(Warhammer Horror)
Author: David Annandale
Genre: Sci-Fi Horror
Pages: 244
Rating: 2.5 of 5

This is a fairly standard haunted house story set in the Warhammer 40K universe. Early on, an awful lot of time is spent on details of political maneuvering that is completely overshadowed and made largely irrelevant by the avalanche of events and revelations later in the book. The Warhammer 40K setting doesn’t contribute much to the story other than making local government into planetary government, substituting a cleric of the Emperor for a priest of God, and similar cosmetic tweaks. If you’re into haunted house stories you might enjoy it…I found it pretty “meh.”

The 7 ½ Deaths of Evelyn Hardcastle by [Turton, Stuart]Title: The 7 1/2 Deaths of Evelyn Hardcastle
Author: Stuart Turton
Genre: Trippy Mystery
Pages: 480
Rating: 4.5 of 5

This book starts like a classic “murder at the manor house” kind of story, but things quickly get all wibbly-wobbly timey-wimey. I don’t want to give away too much since figuring out what is going on is half the fun. The over-simplified version that’s not any more spoilery than the back cover of the book is: our narrator inhabits 8 different witnesses, reliving the same day 8 times trying to solve (or stop) a murder. Most of the people involved have a nasty secret or two, and the twists, turns, and surprises come thick and fast all the way up to the end. I think that in the end it all weaves together nicely and makes sense, but I’d have to read it again (when I’m not sick) to be sure. It’s well worth reading and will probably make my “top 5 fiction” list for the year.

Grownup Gwendy

Title: Gwendy’s Magic Feather
Author: Richard Chizmar
Pages: “330” (probably half that when use of white space is taken into account)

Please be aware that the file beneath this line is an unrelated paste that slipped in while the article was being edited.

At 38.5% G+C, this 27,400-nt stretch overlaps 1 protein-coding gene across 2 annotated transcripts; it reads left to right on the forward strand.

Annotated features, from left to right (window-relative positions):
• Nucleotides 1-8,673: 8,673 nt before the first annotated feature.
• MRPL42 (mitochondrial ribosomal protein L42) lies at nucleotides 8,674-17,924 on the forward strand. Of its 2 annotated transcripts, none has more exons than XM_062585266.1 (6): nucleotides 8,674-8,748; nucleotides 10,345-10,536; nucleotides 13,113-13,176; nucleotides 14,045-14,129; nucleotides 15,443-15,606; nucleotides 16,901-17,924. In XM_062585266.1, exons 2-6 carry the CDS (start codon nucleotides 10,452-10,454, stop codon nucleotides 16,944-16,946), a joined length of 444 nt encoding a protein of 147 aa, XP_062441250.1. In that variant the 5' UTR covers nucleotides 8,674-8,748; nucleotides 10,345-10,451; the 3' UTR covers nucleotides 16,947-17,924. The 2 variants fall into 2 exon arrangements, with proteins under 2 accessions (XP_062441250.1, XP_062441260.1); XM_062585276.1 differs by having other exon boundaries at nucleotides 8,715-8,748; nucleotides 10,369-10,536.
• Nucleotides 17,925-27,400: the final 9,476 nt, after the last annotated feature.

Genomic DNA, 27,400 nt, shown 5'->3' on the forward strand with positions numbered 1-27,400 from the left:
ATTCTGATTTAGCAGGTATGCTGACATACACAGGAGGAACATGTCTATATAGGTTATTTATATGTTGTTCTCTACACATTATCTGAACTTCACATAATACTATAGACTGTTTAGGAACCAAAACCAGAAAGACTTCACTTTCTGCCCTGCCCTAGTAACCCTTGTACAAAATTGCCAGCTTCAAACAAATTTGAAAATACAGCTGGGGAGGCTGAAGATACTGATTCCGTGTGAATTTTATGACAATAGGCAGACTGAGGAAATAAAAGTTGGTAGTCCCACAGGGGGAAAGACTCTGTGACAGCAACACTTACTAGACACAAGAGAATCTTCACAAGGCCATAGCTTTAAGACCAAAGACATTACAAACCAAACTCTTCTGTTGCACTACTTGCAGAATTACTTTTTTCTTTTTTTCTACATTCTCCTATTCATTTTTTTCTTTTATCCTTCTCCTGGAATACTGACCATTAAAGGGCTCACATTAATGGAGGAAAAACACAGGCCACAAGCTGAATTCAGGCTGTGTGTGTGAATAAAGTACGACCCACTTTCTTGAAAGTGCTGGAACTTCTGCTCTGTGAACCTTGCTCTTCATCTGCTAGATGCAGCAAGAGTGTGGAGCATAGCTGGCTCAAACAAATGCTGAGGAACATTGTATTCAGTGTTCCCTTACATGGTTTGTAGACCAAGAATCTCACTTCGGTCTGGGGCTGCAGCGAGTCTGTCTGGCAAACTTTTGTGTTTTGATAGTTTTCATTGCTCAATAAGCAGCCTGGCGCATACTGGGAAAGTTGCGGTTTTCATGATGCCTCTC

Genre: Horror/Weird/Mystery/Family Drama
Rating: 2.5 of 5

The first Gwendy book, a novella in which Chizmar collaborated with Stephen King, was one of my favorite reads of 2017. I originally said this about it:

This short book falls more into the “weird” category than actual horror. It could be seen as a sort of twist on the story of Pandora’s Box…only this box comes with sinister buttons (especially the big black one) and a couple nice levers. This isn’t high action and doesn’t provide nice neat answers at the end, but it’s an excellent example of “the weird.”

Chizmar’s solo effort at expanding the Gwendiverse was disappointing in comparison. The titular “magic feather” has very little part in the story. Instead, we’re treated to another round of Gwendy inexplicably receiving the magic button box and indecisively dithering about whether or not she should use it…but only after 1/4 of the book catches us up on what Gwendy has been doing with her life over the last couple decades.

We already have a pretty good idea of the general function of the button box, so that major fascinating element of the original story is missing. It’s replaced with a hodgepodge of storylines including Gwendy engaging in AIDS activism, being an anti-Trump (though he’s not called Trump and it’s the 90’s) congresswoman, trying to catch a possible serial killer, and dealing with her mother’s cancer. Toward the end the box does demonstrate one new power, but it just feels like an amazingly convenient way to wrap up one of the storylines.

Overall, it felt like this mocking description of Darth Vader from one of the Night at the Museum movies:

Stick with Dracula

50048113Title: The Beetle
Author: Richard Marsh
Genre: Victorian Era Horror
Pages: 335
Rating: 2 of 5

The Beetle was published the same year as Dracula and originally outsold it. Having read it, I’m not surprised that Stoker’s masterpiece has endured while this tale of an ambiguously-gendered Egyptian were-beetle seeking revenge on a British MP fell by the wayside.

The book starts out strong with some truly creepy moments involving human misery and supernatural compulsion. Unfortunately, the story became increasingly less interesting as we detour into a Victorian love triangle (or possibly pentagon) complete with a disapproving parent and wealthy spinster. One of our narrators at this point is a mad scientist who talks a bit like Bertie Wooster but whose mad science ends up playing no significant part in the plot (such a waste!).

The author never managed to recover the creepiness of the first quarter of the book. Once the supernatural stuff really picks up again, there’s the usual product-of-its-era casual xenophobia, sexism, etc., an uninspired telegraphing/dashing around trying to find the damsel in distress chase sequence, and a ridiculously abrupt ending.